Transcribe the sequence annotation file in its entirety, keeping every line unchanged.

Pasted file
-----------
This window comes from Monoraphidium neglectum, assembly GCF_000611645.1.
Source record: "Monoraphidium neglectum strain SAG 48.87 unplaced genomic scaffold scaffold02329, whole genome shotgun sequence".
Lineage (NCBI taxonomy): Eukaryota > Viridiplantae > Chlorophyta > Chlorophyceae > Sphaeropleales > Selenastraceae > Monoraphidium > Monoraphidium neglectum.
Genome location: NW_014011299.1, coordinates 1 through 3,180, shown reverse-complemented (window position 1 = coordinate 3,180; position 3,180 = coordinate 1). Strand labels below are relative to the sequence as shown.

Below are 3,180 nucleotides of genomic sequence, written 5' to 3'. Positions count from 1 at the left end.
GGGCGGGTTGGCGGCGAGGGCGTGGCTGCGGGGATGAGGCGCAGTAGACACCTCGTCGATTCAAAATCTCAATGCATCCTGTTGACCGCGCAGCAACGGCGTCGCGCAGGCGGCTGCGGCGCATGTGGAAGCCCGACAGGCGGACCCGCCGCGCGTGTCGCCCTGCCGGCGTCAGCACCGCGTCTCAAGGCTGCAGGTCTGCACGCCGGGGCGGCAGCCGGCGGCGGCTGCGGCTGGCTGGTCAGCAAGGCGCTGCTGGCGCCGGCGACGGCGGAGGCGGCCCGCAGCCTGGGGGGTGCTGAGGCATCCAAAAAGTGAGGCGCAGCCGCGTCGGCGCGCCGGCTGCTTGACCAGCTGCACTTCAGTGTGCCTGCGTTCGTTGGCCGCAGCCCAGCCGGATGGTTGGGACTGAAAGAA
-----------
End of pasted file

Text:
This window comes from Monoraphidium neglectum, assembly GCF_000611645.1.
Source record: "Monoraphidium neglectum strain SAG 48.87 unplaced genomic scaffold scaffold02329, whole genome shotgun sequence".
Lineage (NCBI taxonomy): Eukaryota > Viridiplantae > Chlorophyta > Chlorophyceae > Sphaeropleales > Selenastraceae > Monoraphidium > Monoraphidium neglectum.
Genome location: NW_014011299.1, coordinates 1 through 3,180, shown reverse-complemented (window position 1 = coordinate 3,180; position 3,180 = coordinate 1). Strand labels below are relative to the sequence as shown.

Below are 3,180 nucleotides of genomic sequence, written 5' to 3'. Positions count from 1 at the left end.
GGGCGGGTTGGCGGCGAGGGCGTGGCTGCGGGGATGAGGCGCAGTAGACACCTCGTCGATTCAAAATCTCAATGCATCCTGTTGACCGCGCAGCAACGGCGTCGCGCAGGCGGCTGCGGCGCATGTGGAAGCCCGACAGGCGGACCCGCCGCGCGTGTCGCCCTGCCGGCGTCAGCACCGCGTCTCAAGGCTGCAGGTCTGCACGCCGGGGCGGCAGCCGGCGGCGGCTGCGGCTGGCTGGTCAGCAAGGCGCTGCTGGCGCCGGCGACGGCGGAGGCGGCCCGCAGCCTGGGGGGTGCTGAGGCATCCAAAAAGTGAGGCGCAGCCGCGTCGGCGCGCCGGCTGCTTGACCAGCTGCACTTCAGTGTGCCTGCGTTCGTTGGCCGCAGCCCAGCCGGATGGTTGGGACTGAAAGAA